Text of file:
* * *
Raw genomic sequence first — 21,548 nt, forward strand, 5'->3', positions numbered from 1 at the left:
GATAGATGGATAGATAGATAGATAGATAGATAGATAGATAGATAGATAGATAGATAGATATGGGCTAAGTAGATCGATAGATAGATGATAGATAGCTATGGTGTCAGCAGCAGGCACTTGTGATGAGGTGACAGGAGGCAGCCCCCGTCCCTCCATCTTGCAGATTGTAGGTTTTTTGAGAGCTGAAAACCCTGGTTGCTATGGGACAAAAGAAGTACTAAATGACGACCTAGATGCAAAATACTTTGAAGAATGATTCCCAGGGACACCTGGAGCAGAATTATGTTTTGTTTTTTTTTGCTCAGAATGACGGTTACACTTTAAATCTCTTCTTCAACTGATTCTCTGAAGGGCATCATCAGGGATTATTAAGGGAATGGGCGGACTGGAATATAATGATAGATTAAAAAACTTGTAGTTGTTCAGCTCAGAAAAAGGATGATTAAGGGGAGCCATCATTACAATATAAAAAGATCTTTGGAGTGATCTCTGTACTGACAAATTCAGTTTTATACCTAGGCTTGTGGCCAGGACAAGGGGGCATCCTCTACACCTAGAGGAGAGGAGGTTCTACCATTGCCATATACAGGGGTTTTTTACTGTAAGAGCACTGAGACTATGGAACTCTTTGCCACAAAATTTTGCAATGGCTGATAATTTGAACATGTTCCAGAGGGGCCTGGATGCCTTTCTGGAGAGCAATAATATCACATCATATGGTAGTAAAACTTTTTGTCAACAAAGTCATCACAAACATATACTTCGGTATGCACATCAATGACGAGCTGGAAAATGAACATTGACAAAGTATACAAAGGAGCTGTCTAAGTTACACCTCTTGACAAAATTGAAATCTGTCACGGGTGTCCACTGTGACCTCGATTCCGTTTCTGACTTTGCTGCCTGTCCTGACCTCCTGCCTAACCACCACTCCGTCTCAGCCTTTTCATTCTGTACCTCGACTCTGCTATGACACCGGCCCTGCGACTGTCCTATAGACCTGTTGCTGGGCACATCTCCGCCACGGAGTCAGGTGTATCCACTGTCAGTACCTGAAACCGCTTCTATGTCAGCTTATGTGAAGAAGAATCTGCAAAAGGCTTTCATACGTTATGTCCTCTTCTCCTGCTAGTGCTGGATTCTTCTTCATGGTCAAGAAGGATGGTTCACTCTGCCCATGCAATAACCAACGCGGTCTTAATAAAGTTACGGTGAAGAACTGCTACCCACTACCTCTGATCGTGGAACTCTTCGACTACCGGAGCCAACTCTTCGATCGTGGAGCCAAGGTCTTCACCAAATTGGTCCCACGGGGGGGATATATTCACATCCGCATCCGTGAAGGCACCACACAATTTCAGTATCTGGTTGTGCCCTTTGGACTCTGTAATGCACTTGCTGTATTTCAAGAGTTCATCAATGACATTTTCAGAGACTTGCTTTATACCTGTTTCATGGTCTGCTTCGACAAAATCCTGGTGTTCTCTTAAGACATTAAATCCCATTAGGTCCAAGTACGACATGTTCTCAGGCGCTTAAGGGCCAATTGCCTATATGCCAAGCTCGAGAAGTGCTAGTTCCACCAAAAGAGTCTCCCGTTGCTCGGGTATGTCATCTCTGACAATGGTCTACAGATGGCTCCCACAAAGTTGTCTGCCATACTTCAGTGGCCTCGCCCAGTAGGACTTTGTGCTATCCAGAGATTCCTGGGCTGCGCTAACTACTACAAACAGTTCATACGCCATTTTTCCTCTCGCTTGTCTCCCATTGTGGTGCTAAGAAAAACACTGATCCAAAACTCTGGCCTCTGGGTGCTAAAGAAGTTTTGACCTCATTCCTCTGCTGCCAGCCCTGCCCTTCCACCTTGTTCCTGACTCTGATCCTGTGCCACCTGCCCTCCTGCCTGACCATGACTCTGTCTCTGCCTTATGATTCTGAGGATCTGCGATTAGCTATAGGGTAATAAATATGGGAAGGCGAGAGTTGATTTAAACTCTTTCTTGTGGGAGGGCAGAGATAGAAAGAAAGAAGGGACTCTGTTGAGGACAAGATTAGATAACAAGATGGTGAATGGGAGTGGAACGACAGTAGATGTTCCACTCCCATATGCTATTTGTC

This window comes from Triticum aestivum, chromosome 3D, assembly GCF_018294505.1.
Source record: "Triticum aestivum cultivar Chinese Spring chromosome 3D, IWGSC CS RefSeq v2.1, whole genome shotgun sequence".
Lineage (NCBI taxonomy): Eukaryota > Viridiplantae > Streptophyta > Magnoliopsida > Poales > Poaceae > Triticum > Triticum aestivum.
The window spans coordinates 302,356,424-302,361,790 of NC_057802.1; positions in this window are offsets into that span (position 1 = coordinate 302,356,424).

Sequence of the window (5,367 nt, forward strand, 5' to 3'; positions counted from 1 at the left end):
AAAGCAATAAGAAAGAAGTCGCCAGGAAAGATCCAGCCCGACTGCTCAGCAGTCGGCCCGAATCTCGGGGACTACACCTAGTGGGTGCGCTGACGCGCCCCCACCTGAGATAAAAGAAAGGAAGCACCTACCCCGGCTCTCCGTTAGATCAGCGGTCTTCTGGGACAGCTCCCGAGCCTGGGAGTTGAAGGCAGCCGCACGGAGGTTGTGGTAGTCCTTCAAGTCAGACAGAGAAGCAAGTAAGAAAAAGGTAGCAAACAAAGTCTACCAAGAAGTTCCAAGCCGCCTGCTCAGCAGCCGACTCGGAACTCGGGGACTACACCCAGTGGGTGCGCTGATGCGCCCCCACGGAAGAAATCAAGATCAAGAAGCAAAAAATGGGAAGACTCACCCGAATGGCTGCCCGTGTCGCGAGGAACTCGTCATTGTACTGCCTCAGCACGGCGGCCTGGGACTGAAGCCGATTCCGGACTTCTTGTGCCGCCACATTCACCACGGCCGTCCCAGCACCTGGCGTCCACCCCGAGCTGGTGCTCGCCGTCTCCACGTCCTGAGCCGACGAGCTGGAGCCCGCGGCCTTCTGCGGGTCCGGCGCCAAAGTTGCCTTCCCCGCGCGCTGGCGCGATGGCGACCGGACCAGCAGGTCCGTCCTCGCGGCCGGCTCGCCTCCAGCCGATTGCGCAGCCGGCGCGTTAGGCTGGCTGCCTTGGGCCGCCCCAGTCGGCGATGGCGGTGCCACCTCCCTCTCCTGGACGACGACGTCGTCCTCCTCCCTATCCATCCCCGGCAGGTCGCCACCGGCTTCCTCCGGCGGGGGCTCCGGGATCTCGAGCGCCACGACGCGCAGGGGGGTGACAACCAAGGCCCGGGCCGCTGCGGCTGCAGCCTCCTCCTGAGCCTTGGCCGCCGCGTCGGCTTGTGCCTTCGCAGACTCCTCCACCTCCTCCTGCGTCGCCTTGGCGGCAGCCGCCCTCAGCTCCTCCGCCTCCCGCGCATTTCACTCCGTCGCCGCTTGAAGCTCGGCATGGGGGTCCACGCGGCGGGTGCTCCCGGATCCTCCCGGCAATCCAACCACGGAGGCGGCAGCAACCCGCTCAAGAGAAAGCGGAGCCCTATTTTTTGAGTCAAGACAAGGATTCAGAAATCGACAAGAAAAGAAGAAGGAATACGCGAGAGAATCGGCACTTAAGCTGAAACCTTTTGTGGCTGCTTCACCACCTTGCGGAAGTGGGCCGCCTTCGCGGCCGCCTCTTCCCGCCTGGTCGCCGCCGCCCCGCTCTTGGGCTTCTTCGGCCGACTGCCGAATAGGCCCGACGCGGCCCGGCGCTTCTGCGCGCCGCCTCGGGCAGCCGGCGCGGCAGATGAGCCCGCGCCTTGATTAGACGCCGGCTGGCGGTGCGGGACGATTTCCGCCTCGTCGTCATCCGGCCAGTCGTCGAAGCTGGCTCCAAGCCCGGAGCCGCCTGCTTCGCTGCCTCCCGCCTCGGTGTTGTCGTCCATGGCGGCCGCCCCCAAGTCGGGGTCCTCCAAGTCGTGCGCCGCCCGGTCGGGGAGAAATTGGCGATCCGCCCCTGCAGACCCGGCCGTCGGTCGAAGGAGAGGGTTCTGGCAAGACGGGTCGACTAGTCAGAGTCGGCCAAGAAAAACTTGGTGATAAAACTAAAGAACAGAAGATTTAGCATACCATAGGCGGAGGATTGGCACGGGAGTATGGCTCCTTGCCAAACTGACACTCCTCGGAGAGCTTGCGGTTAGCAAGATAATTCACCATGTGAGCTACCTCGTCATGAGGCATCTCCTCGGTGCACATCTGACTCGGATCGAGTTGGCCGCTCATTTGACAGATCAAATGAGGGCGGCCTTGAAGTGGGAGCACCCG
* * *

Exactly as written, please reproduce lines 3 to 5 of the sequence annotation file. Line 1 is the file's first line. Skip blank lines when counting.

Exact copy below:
This window comes from Triticum aestivum, chromosome 3D, assembly GCF_018294505.1.
Source record: "Triticum aestivum cultivar Chinese Spring chromosome 3D, IWGSC CS RefSeq v2.1, whole genome shotgun sequence".
Lineage (NCBI taxonomy): Eukaryota > Viridiplantae > Streptophyta > Magnoliopsida > Poales > Poaceae > Triticum > Triticum aestivum.